Series: Gone, #1
Published by Harper Collins on May 19th 2009
Genres: Young Adult, Science Fiction, Dystopian, Social Issues, Adolescence
Reading Challenges: 2016 Dystopia Reading Challenge
Buy on: Amazon, Barnes & Noble, iBooks
The first in New York Times bestselling author Michael Grant's breathtaking dystopian sci-fi saga, Gone is a page-turning thriller that invokes the classic The Lord of the Flies along with the horror of Stephen King.
In the blink of an eye, everyone disappears. Gone. Except for the young. There are teens, but not one single adult. Just as suddenly, there are no phones, no internet, no television. No way to get help. And no way to figure out what's happened. Hunger threatens. Bullies rule. A sinister creature lurks. Animals are mutating. And the teens themselves are changing, developing new talents—unimaginable, dangerous, deadly powers—that grow stronger by the day. It's a terrifying new world. Sides are being chosen, a fight is shaping up. Townies against rich kids. Bullies against the weak. Powerful against powerless. And time is running out: on your birthday, you disappear just like everyone else. . . .
Michael Grant's Gone has been praised for its compelling storytelling, multidimensional characters, and multiple points of view.
“Ninth graders with machine guns: its hard to make that a happy story.”
I bought Michael Grant’s Gone some time before New Year’s Eve of 2014. It sat on my shelf for over a year, before I finally decided to read it. It’s not because I didn’t want to. It’s just that there were so many other books I wanted to read as well, and I went a bit book crazy. Now that I’ve read it, I can’t believe I’d waited that long. Gone is a page-turner that sucks you in immediately. Usually, it’ll take a few pages or chapters before I’m hooked into a book, but Michael Grant’s writing style immediately grabbed my attention.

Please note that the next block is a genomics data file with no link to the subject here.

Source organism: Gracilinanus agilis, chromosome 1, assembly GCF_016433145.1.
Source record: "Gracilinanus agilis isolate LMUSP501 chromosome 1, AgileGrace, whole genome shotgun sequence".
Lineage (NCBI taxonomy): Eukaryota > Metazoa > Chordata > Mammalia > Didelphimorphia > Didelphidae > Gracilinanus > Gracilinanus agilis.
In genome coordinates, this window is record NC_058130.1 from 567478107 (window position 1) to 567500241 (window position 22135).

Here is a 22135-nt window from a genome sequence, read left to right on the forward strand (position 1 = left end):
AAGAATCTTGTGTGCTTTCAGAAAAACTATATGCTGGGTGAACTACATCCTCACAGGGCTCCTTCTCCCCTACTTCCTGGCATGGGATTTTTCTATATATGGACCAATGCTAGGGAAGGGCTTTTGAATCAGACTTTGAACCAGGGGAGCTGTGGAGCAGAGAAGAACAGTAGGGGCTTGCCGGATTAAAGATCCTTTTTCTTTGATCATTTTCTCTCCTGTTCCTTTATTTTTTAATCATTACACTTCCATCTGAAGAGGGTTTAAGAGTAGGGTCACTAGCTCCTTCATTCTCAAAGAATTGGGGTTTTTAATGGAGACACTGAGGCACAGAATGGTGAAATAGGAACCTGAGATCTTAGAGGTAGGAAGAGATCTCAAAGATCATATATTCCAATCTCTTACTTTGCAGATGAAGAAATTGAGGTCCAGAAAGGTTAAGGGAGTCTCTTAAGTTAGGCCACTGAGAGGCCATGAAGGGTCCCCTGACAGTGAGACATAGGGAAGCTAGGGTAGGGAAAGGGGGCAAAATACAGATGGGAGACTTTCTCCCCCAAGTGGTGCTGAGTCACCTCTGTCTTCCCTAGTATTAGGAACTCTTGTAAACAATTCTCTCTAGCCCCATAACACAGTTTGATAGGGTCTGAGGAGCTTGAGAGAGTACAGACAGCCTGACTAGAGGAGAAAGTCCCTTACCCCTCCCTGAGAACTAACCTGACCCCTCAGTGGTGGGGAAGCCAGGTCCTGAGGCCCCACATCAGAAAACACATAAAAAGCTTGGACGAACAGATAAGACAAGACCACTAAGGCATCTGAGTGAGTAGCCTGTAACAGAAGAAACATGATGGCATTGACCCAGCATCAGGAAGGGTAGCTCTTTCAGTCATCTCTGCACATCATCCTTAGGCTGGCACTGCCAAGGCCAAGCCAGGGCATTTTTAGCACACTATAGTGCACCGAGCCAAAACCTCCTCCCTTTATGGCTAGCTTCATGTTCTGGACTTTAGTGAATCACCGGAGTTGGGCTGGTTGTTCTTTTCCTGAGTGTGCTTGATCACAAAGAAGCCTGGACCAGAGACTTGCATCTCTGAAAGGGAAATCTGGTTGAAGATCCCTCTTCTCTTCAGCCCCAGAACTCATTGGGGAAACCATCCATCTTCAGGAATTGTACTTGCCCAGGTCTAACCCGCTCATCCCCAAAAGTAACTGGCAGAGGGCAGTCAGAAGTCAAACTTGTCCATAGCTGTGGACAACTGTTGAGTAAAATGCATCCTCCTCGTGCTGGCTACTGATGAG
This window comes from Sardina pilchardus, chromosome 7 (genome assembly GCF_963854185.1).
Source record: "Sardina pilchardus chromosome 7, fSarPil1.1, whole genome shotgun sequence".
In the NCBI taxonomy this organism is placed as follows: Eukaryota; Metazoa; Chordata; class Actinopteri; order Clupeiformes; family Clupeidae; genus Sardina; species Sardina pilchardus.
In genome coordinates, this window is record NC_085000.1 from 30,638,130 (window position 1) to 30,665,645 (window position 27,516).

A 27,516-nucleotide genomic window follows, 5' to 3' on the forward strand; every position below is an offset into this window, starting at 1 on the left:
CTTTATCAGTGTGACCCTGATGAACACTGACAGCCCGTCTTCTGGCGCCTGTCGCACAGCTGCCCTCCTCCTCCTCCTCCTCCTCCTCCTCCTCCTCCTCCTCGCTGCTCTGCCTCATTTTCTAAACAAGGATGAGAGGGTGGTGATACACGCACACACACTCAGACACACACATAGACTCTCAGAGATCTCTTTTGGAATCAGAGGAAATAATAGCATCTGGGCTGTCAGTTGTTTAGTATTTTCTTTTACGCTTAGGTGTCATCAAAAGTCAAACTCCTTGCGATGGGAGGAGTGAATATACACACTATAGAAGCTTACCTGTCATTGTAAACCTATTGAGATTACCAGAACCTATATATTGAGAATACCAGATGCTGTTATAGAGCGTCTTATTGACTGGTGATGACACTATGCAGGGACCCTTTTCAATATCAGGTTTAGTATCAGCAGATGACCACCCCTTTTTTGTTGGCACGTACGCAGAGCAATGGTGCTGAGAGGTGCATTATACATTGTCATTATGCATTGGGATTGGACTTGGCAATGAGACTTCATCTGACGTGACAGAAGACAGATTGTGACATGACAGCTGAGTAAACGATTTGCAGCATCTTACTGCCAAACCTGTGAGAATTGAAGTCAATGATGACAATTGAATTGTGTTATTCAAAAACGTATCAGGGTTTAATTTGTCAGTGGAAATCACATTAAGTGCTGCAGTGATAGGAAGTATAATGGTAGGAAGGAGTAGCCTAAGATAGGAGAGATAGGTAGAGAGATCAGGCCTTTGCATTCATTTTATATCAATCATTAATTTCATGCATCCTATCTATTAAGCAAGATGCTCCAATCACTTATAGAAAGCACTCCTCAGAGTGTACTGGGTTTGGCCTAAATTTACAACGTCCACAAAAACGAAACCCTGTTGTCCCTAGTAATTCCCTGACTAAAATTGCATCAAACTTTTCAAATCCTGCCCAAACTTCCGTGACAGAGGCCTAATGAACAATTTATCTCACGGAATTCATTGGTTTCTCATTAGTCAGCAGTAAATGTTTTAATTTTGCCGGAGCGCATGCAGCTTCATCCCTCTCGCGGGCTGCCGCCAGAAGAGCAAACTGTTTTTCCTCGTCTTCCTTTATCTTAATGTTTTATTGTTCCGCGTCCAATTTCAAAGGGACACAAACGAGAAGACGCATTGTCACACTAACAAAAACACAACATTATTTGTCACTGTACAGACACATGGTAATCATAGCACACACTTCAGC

The story is a dystopia fans dream! People wake up to an ordinary day, and then wham! All of the people fifteen and older disappear. One minute they’re there, and then poof! Gone. No one knows why at first. They just know that they’ve woken up to a strange reality where kids are left without supervision. A place where bullies try to take the reins and rule over everyone else. Like The Lord of the Flies on steroids.
“There were always bullies, but the adults were still in charge. Now? Now the bullies rule. Different game, brother, a whole different game. We play by the bully’s rules now.”
As the story develops, so do the kids. Many start developing strange powers, separating them from those that don’t. At the heart of the story is the main guy, Sam, a reluctant hero who wakes one day with a strong power. He’s been a hero before, and now everyone looks to him to do it again. However, how do you raise hundreds of kids on your own when you’re only 14-years-old? Grant gives readers a look into a world where kids rule, bullies run rampant, and in the center of their new world lies a nuclear power plant that could be the cause of all their problems.
“You’ll never have complete control, Caine. This world is changing all the time. Animals. People. Who knows what’s next? We didn’t’ make this world, we’re just the poor fools who are living in it.”
I really like the characters in this book. Even the bullies. Grant has created very complex characters despite the multitude, and his world-building is phenomenal. It’s easy to visualize everything that’s happening, which is great considering how the story begins to veer into horror territory towards the end. Sam has reasons for being a reluctant hero. He’s not lazy, or trying to shirk responsibility. Readers can relate to him, and what he’s going through. As for the other characters, they’re also very well-developed. The story isn’t just told from Sam’s perspective, but many of the characters’ POV are featured. This makes the story read as well-rounded, and allows readers to see all sides of the scenario.
“I believe in free will. I think we make our own decisions and carry out or own actions. And our actions have consequences. The world is what we make it. But I think sometimes we can ask God to help us and He will.”
While the problem of aging out the society seems huge as Sam’s fifteenth birthday approaches, the fact that there are many sequels kind of took the urgency out of it for me. However, since there are so many characters and POVs in the novel, the thought that the series could continue without Sam seemed highly possible. Instead of fearing birthdays, however, the real threat for me was human nature. People are the real threat in this society. Especially since they’re kids. Watching them try to run their new “world” was fascinating, and I can’t wait to see where this story goes.